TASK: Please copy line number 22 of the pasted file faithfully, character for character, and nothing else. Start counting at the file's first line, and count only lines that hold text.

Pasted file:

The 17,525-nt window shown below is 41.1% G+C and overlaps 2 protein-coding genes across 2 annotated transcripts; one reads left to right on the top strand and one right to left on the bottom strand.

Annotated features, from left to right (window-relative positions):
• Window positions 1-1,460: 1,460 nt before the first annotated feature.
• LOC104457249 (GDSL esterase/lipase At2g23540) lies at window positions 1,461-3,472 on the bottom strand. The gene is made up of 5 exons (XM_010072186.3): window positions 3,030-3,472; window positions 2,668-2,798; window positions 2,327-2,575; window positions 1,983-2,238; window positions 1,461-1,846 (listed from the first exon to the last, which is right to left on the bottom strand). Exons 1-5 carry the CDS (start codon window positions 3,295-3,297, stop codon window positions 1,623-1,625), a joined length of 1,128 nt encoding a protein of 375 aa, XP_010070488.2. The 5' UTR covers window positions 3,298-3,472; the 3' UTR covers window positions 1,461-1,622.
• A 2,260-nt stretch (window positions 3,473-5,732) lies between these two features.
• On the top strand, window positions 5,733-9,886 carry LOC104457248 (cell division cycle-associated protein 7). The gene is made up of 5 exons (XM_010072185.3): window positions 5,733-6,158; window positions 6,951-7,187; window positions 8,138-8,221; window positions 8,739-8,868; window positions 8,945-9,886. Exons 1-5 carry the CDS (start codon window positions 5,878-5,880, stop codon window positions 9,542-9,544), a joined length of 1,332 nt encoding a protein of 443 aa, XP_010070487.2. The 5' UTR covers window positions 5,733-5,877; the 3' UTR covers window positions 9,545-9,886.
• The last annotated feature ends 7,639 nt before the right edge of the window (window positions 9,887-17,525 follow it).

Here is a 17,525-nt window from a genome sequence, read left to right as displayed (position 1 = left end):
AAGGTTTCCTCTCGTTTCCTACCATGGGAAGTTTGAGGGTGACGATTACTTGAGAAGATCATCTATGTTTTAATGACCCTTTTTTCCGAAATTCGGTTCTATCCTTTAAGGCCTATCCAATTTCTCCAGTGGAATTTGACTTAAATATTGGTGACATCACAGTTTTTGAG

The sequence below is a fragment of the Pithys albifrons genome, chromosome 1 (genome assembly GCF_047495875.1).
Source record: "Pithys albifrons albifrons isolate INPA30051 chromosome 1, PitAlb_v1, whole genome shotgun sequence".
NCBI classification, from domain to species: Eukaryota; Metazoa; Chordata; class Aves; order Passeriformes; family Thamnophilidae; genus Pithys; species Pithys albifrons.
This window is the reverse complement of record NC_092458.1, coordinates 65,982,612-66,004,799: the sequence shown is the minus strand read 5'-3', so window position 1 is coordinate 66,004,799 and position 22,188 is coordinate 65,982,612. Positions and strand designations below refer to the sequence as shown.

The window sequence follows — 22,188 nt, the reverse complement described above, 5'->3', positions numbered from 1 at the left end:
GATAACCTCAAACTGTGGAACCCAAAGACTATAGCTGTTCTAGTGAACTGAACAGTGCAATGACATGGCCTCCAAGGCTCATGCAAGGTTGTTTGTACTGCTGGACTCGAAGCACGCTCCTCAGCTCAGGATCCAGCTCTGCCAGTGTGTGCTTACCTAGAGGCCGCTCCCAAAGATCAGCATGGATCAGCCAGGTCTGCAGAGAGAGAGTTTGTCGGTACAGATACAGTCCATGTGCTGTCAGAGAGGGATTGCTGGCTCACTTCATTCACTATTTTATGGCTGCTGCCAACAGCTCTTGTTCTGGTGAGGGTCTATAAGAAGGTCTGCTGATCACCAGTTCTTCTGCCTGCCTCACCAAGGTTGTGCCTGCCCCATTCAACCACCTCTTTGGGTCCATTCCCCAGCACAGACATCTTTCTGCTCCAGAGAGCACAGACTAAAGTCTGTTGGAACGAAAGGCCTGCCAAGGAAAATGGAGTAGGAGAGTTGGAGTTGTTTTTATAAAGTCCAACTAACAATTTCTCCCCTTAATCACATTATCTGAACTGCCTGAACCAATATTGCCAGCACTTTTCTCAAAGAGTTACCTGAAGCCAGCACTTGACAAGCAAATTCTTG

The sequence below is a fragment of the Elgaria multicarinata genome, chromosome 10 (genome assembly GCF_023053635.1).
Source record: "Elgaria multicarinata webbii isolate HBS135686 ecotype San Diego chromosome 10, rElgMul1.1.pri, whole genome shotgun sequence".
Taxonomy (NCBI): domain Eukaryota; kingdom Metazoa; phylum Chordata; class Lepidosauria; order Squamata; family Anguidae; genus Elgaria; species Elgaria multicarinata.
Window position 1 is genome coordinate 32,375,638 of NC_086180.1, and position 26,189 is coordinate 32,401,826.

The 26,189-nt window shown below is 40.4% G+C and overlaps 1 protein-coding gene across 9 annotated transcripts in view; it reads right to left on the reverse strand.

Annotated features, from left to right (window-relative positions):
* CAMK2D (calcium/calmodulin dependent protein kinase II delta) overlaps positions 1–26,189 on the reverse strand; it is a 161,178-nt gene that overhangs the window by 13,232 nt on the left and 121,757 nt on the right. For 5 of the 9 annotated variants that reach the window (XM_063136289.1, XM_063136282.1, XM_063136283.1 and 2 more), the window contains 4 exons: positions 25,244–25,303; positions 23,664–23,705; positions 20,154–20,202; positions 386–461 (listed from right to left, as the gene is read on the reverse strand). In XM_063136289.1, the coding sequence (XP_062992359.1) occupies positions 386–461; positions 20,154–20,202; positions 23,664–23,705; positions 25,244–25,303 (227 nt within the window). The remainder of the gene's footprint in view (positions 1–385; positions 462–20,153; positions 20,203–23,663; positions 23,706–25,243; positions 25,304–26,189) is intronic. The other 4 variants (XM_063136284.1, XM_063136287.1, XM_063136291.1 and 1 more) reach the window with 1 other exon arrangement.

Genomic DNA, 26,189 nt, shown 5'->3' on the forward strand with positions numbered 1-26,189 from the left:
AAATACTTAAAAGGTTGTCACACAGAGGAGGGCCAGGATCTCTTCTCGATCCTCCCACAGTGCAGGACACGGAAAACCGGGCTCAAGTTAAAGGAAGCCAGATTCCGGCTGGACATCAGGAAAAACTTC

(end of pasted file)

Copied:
* CAMK2D (calcium/calmodulin dependent protein kinase II delta) overlaps positions 1–26,189 on the reverse strand; it is a 161,178-nt gene that overhangs the window by 13,232 nt on the left and 121,757 nt on the right. For 5 of the 9 annotated variants that reach the window (XM_063136289.1, XM_063136282.1, XM_063136283.1 and 2 more), the window contains 4 exons: positions 25,244–25,303; positions 23,664–23,705; positions 20,154–20,202; positions 386–461 (listed from right to left, as the gene is read on the reverse strand). In XM_063136289.1, the coding sequence (XP_062992359.1) occupies positions 386–461; positions 20,154–20,202; positions 23,664–23,705; positions 25,244–25,303 (227 nt within the window). The remainder of the gene's footprint in view (positions 1–385; positions 462–20,153; positions 20,203–23,663; positions 23,706–25,243; positions 25,304–26,189) is intronic. The other 4 variants (XM_063136284.1, XM_063136287.1, XM_063136291.1 and 1 more) reach the window with 1 other exon arrangement.